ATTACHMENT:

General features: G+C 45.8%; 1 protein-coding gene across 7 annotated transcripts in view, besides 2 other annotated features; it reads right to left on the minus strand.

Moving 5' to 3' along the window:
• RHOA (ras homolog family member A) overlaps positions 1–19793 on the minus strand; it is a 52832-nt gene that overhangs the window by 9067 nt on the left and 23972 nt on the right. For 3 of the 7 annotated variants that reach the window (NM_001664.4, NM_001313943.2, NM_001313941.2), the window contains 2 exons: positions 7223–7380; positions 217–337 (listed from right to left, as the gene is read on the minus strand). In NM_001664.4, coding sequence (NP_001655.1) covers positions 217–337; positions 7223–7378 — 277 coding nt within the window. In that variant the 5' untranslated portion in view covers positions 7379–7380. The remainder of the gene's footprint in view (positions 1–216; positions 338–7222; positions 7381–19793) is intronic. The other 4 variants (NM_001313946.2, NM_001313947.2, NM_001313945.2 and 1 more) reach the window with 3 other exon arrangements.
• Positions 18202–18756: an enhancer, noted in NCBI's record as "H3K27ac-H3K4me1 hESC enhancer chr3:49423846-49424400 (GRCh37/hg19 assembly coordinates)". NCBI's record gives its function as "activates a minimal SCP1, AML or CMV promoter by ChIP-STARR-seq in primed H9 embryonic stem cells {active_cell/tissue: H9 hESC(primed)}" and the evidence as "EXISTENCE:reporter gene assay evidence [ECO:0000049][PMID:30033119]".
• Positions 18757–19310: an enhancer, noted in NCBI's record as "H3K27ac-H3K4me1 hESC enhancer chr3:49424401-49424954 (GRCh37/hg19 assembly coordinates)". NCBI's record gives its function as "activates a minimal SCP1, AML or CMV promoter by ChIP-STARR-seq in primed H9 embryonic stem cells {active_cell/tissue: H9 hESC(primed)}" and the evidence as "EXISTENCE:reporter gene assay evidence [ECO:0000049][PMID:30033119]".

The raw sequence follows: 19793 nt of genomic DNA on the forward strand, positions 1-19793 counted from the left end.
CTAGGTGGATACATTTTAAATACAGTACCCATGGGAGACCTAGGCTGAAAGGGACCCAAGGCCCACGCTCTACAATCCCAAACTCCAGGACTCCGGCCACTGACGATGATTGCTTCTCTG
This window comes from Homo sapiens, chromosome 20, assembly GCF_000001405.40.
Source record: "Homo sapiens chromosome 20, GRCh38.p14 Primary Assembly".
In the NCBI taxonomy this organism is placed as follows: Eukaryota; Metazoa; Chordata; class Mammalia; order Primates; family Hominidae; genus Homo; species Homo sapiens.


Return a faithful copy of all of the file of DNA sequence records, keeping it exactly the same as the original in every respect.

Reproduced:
General features: G+C 45.8%; 1 protein-coding gene across 7 annotated transcripts in view, besides 2 other annotated features; it reads right to left on the minus strand.

Moving 5' to 3' along the window:
• RHOA (ras homolog family member A) overlaps positions 1–19793 on the minus strand; it is a 52832-nt gene that overhangs the window by 9067 nt on the left and 23972 nt on the right. For 3 of the 7 annotated variants that reach the window (NM_001664.4, NM_001313943.2, NM_001313941.2), the window contains 2 exons: positions 7223–7380; positions 217–337 (listed from right to left, as the gene is read on the minus strand). In NM_001664.4, coding sequence (NP_001655.1) covers positions 217–337; positions 7223–7378 — 277 coding nt within the window. In that variant the 5' untranslated portion in view covers positions 7379–7380. The remainder of the gene's footprint in view (positions 1–216; positions 338–7222; positions 7381–19793) is intronic. The other 4 variants (NM_001313946.2, NM_001313947.2, NM_001313945.2 and 1 more) reach the window with 3 other exon arrangements.
• Positions 18202–18756: an enhancer, noted in NCBI's record as "H3K27ac-H3K4me1 hESC enhancer chr3:49423846-49424400 (GRCh37/hg19 assembly coordinates)". NCBI's record gives its function as "activates a minimal SCP1, AML or CMV promoter by ChIP-STARR-seq in primed H9 embryonic stem cells {active_cell/tissue: H9 hESC(primed)}" and the evidence as "EXISTENCE:reporter gene assay evidence [ECO:0000049][PMID:30033119]".
• Positions 18757–19310: an enhancer, noted in NCBI's record as "H3K27ac-H3K4me1 hESC enhancer chr3:49424401-49424954 (GRCh37/hg19 assembly coordinates)". NCBI's record gives its function as "activates a minimal SCP1, AML or CMV promoter by ChIP-STARR-seq in primed H9 embryonic stem cells {active_cell/tissue: H9 hESC(primed)}" and the evidence as "EXISTENCE:reporter gene assay evidence [ECO:0000049][PMID:30033119]".

The raw sequence follows: 19793 nt of genomic DNA on the forward strand, positions 1-19793 counted from the left end.
CTAGGTGGATACATTTTAAATACAGTACCCATGGGAGACCTAGGCTGAAAGGGACCCAAGGCCCACGCTCTACAATCCCAAACTCCAGGACTCCGGCCACTGACGATGATTGCTTCTCTG
This window comes from Homo sapiens, chromosome 20, assembly GCF_000001405.40.
Source record: "Homo sapiens chromosome 20, GRCh38.p14 Primary Assembly".
In the NCBI taxonomy this organism is placed as follows: Eukaryota; Metazoa; Chordata; class Mammalia; order Primates; family Hominidae; genus Homo; species Homo sapiens.